The recent spate of protests, death threats, and calls for censorship that came as a direct result of some Danish newspaper cartoons depicting the Prophet Mohammad doing unholy things got me to thinking about what kind of parallels might exist in other religions or at other times.
Although I can’t say I was shocked at what my research discovered, I can say with all certainty that I was at least mildly surprised by the frequency of religious censorship, even going as far as modern-day executions as retribution for what someone may have spoken or written.
A Danish newspaper last September published a dozen cartoons depicting Mohammad. They were caricatures, which means, of course, that they were not exactly flattering. The Muslim world, especially Muslims in the Middle East, responded by doing what they do best, burning embassies and calling for executions of the perpetrators.
Not to be outdone, though, two religious groups in Great Britain were also up in arms. One group rallied and yelled and said that the artwork sewed evil into people. They claimed it made a mockery of their god, and claimed that while they had no problem with freedom of speech there should never be freedom for desecration.
But these were not groups of Muslims protesting Danish cartoons; they were groups of Christians protesting the show “Jerry Springer: The Opera.”
They may have been right about that sewing of evil thing, because some members of the group published the phone numbers and addresses of BBC officials who showed the screening. At least one of them received death threats.
A second Christian group actually took the BBC to court to press charges for, of all things, blasphemy. The British High Court dismissed the case.
The biggest difference between the Muslim protests and the Christian protests were that no lives were actually lost in the latter.
It does show, however, that both fundamentalist religious groups, the Christians and the Muslims, get their feelings hurt far too easily. And when they do, their responses are those of five year olds.
They yell and scream and throw things. Then they want you to die, or at the very least, go to jail.
Take for example the case of an activist who was convicted in Germany last month and sentenced to one year of prison for mailing toilet paper stamped with "The holy Qur'an" to mosques and the media.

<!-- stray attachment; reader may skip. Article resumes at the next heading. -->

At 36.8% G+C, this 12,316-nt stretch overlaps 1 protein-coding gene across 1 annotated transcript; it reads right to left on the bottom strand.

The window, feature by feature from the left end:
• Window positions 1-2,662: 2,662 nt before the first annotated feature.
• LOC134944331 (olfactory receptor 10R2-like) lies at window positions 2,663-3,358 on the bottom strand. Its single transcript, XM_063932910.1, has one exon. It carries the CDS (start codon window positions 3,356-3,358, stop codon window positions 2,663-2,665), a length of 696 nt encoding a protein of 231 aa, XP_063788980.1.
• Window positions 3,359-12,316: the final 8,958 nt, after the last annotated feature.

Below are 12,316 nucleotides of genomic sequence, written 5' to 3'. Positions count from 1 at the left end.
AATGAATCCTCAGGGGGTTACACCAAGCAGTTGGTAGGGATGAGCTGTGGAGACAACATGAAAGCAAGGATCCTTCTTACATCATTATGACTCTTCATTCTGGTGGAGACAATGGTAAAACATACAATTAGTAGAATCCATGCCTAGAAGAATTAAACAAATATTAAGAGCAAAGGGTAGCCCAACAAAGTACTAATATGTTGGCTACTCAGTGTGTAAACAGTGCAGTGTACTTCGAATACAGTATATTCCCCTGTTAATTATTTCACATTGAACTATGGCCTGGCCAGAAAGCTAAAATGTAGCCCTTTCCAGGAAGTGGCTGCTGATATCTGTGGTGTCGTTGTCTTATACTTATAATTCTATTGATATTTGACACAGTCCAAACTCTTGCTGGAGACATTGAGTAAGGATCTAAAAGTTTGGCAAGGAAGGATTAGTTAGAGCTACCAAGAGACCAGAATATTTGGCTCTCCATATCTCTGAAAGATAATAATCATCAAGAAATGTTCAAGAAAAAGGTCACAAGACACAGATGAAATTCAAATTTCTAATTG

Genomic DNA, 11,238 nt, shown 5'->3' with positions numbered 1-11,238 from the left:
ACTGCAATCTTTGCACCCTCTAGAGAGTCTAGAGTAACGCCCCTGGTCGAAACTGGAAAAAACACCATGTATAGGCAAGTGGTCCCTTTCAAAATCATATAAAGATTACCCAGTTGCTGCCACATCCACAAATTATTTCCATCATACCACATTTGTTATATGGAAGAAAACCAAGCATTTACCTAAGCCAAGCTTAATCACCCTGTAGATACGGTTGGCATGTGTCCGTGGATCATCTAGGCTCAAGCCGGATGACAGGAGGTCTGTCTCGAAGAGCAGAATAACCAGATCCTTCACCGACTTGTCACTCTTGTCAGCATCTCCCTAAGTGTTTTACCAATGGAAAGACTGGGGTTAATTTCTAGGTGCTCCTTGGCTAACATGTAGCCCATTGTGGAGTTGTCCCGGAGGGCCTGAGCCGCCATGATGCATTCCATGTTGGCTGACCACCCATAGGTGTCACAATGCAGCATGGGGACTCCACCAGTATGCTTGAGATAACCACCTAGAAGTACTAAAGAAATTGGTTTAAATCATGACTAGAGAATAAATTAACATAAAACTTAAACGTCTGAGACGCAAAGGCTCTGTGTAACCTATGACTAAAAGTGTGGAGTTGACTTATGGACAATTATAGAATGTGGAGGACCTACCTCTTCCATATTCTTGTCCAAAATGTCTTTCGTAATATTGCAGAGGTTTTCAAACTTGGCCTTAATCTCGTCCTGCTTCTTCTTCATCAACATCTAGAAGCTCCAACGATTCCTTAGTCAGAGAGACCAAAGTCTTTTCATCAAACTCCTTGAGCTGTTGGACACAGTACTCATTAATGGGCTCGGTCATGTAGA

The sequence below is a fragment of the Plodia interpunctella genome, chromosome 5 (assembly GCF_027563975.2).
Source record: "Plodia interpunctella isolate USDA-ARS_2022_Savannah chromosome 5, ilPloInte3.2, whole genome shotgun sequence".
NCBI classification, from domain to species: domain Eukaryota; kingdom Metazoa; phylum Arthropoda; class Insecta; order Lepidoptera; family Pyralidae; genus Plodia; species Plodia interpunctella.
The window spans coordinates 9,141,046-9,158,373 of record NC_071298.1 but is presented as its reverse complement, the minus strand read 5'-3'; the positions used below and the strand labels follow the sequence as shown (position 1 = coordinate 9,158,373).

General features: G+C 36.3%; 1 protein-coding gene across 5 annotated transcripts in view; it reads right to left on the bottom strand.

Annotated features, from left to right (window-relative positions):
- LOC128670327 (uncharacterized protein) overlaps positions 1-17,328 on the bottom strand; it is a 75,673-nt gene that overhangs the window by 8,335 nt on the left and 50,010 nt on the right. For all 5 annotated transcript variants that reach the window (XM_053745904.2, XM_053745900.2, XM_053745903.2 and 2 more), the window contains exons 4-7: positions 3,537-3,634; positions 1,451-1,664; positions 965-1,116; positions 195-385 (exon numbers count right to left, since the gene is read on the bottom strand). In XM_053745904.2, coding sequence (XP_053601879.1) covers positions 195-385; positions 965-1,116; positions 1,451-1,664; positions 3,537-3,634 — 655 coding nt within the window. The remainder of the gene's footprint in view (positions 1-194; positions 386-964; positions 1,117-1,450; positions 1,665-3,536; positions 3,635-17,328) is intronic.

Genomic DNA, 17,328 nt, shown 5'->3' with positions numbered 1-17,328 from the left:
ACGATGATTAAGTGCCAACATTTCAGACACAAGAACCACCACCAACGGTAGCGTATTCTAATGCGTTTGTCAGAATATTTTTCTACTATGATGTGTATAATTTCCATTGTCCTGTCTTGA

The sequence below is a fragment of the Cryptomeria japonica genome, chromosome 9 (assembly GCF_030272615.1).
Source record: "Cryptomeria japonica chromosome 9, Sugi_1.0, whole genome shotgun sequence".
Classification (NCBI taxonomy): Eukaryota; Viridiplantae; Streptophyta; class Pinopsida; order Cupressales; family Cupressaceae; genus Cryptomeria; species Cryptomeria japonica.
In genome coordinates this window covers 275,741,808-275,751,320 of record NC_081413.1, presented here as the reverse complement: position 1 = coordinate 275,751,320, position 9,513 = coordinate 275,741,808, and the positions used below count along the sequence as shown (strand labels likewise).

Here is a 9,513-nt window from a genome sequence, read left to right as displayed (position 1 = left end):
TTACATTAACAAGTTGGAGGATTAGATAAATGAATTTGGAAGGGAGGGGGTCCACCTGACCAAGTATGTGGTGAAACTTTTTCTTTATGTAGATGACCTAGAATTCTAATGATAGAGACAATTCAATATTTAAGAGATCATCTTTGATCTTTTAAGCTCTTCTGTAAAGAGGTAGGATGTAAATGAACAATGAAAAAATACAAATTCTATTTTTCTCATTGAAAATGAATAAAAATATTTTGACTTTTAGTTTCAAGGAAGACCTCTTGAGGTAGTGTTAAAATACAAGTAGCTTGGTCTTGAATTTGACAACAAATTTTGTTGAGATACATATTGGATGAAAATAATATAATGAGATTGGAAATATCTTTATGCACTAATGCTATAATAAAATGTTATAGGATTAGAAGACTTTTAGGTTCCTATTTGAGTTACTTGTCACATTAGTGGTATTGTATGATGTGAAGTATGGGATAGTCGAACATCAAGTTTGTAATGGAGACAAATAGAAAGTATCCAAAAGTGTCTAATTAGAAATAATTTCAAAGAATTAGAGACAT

And in 2004 two Dutch film makers received death threats for their film exposing poor treatment of women in many Islamic nations. One of the film makers was eventually stabbed and shot to death by a Muslim.
Christian groups are more likely to call for censorship and bans than for murder, but there are also exceptions to that general statement. Abortion doctors have been the target of fundamentalist Christians, who believe firmly in the “right to life” for all humans, except, apparently, for abortion doctors.
Several movies have also been the target for censorship by Christian groups, including “The Last Temptation of Christ,” which depicts a love affair between Jesus and Mary Magdalene.
Monty Python’s “The Life of Brian,” which is a parody on Jesus’ life, was even banned in a couple of European countries, including Norway. But next door, in Sweden, the film was actually advertised as being so funny that it was banned in Norway.
Islamic countries, especially in the Middle East, are often a hotbed for violence. But that region has never earned a reputation for being a hotbed for innovation and invention. For them the Dark Ages have never ended. Religion often suppresses reason and creativity.
The Dark Ages are also still alive and well for Christian fundamentalists. If reason hadn’t finally supplanted the Christian forces that brought about the Inquisition, the witch hunts, and all the heresy trials throughout history, the U.S. might also be a third-world nation.
Personally, though I’m not religious, I do have one prayer. And that is may God help us to break free from our religions.